FIFA World Cup: Win or lose, Niznhy Novgorod pubs gear up for super Saturday
No one expected Russia to come this far in FIFA World Cup, so celebrations are in order irrespective of the quarterfinal result, says a fan.
As Uruguayan and French fans engaged in a sing-off at the city centre, a few metres away from the FIFA Fan Fest here, a handful of Russian fans joined them late on Thursday.
With a couple of them donning fake moustaches – one of the latest fads in Russia at the ongoing FIFA World Cup – in support of Stanislav Cherchesov, one couldn’t help but wonder how a few games of football have led to a complete turnaround in the evaluation of the national team head coach.
A few weeks back Cherchesov was the national punching bag, the butt of jokes and the target of severe criticism for the team’s international struggles, which included a seven-game winless streak prior to the World Cup. Cherchesov’s Russia were the lowest-ranked of the 32 teams when the tournament began.
Yet, with the team’s best ever World Cup showing in the post-Soviet era, Cherchesov and his boys have led to an outpouring of emotions across the country. Russia are now one win away from emulating the USSR’s performance in 1966.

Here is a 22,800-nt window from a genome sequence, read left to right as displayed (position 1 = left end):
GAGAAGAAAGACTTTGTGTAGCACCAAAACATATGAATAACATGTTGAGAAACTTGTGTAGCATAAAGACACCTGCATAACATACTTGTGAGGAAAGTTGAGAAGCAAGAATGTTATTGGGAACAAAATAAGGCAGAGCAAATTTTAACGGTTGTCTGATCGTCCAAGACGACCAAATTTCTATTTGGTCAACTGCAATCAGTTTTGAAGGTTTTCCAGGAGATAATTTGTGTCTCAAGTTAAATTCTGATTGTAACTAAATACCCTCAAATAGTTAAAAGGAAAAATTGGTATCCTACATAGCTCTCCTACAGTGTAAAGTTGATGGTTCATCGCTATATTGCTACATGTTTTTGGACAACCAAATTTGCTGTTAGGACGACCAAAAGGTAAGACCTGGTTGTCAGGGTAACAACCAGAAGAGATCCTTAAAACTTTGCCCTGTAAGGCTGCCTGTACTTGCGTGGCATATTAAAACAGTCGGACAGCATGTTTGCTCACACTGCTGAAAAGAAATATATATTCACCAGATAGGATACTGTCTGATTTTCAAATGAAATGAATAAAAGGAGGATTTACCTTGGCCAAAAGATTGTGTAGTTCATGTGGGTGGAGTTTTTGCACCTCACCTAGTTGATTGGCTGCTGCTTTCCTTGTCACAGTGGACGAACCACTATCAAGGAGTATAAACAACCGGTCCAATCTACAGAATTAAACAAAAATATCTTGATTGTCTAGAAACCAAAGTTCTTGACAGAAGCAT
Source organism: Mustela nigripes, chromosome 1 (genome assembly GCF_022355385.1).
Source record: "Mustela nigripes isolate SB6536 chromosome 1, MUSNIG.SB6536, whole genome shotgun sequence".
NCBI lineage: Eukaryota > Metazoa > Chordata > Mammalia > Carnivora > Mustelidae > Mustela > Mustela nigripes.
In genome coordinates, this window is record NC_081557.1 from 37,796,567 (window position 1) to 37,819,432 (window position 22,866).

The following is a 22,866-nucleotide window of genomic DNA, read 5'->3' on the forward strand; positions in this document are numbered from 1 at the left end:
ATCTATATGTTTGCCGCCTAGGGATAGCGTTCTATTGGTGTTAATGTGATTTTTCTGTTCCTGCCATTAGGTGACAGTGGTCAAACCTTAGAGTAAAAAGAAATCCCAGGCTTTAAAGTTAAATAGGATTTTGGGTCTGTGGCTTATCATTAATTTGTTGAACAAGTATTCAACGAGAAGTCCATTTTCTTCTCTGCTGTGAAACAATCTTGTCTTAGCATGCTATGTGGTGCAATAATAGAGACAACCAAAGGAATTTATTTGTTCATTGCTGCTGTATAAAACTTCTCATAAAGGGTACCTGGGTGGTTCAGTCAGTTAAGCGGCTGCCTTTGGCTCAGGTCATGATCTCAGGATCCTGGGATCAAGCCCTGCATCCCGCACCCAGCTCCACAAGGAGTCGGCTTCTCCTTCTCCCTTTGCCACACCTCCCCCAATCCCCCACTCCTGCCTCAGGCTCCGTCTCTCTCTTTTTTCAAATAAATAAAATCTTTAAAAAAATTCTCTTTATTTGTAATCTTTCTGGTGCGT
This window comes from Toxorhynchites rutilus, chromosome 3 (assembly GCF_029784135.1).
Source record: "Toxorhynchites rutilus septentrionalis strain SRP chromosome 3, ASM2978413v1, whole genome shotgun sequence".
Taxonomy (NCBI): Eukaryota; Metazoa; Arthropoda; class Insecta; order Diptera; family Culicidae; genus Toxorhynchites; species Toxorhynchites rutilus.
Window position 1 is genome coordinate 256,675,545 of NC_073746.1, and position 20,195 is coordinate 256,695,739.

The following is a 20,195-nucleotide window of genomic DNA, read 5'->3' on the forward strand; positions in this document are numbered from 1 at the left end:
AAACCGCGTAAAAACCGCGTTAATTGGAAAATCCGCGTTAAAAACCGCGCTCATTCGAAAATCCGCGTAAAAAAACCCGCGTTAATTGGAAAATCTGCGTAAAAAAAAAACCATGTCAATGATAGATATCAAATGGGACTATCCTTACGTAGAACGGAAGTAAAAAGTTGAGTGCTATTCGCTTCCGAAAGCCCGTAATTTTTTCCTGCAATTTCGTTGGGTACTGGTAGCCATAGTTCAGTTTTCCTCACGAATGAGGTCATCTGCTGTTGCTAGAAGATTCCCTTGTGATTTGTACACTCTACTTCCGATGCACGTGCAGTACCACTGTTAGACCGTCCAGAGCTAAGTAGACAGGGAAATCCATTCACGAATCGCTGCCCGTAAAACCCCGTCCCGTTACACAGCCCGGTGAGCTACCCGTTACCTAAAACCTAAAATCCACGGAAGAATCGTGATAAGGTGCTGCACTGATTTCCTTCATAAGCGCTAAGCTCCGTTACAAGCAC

There isn’t much that the fans want to talk about Saturday’s game though. “We celebrate, whether we win or lose (against Croatia). We didn’t expect Russia to come this far; even if we lose, we are proud of the team,” said Maxim.
The Fan Fest is metres away from the most popular lane in Nizhny Novgorod, the Bolshaya-Pokrovskaya Street, which has some of the city’s most famous pubs.
With thousands expected to be at the Fan Fest and at the screenings at these pubs on Saturday evening, bar-owners are gearing up for heavy business this weekend.
“We will be full on Saturday but we maybe we will remove the chairs outside (in the open-air section) and make more space for people to come. If we win, we will have hundreds more but even if we lose, we will still have many more people coming over,” said Alexander, who is a manager at one of the busiest pubs in the area.
Other cities across Russia will be watching with bated breath when the last-eight clash against Croatia kicks off at the Fisht Stadium in Sochi on Saturday.
Like in their last game against Spain, the hosts will begin as the underdogs but as midfielder Aleksandr Samedov summed up to reporters a couple of days before the game, “Now there’s not much pressure.”